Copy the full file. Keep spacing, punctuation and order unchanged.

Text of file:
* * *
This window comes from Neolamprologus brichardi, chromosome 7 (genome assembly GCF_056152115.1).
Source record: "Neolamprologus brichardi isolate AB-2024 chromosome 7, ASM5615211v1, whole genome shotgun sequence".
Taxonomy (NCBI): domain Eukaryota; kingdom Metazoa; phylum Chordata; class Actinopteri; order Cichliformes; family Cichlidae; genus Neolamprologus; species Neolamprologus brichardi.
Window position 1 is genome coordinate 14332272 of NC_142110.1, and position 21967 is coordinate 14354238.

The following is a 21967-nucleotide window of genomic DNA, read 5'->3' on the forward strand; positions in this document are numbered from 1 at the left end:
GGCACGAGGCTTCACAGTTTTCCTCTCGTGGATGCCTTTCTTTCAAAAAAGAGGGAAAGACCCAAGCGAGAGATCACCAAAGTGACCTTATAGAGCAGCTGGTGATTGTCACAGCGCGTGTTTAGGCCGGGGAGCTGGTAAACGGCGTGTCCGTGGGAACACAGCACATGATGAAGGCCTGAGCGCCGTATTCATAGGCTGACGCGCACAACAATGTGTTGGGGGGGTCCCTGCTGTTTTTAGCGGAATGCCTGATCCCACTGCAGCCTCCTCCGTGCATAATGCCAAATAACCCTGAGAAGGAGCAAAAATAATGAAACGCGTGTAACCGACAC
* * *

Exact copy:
This window comes from Neolamprologus brichardi, chromosome 7 (genome assembly GCF_056152115.1).
Source record: "Neolamprologus brichardi isolate AB-2024 chromosome 7, ASM5615211v1, whole genome shotgun sequence".
Taxonomy (NCBI): domain Eukaryota; kingdom Metazoa; phylum Chordata; class Actinopteri; order Cichliformes; family Cichlidae; genus Neolamprologus; species Neolamprologus brichardi.
Window position 1 is genome coordinate 14332272 of NC_142110.1, and position 21967 is coordinate 14354238.

The following is a 21967-nucleotide window of genomic DNA, read 5'->3' on the forward strand; positions in this document are numbered from 1 at the left end:
GGCACGAGGCTTCACAGTTTTCCTCTCGTGGATGCCTTTCTTTCAAAAAAGAGGGAAAGACCCAAGCGAGAGATCACCAAAGTGACCTTATAGAGCAGCTGGTGATTGTCACAGCGCGTGTTTAGGCCGGGGAGCTGGTAAACGGCGTGTCCGTGGGAACACAGCACATGATGAAGGCCTGAGCGCCGTATTCATAGGCTGACGCGCACAACAATGTGTTGGGGGGGTCCCTGCTGTTTTTAGCGGAATGCCTGATCCCACTGCAGCCTCCTCCGTGCATAATGCCAAATAACCCTGAGAAGGAGCAAAAATAATGAAACGCGTGTAACCGACAC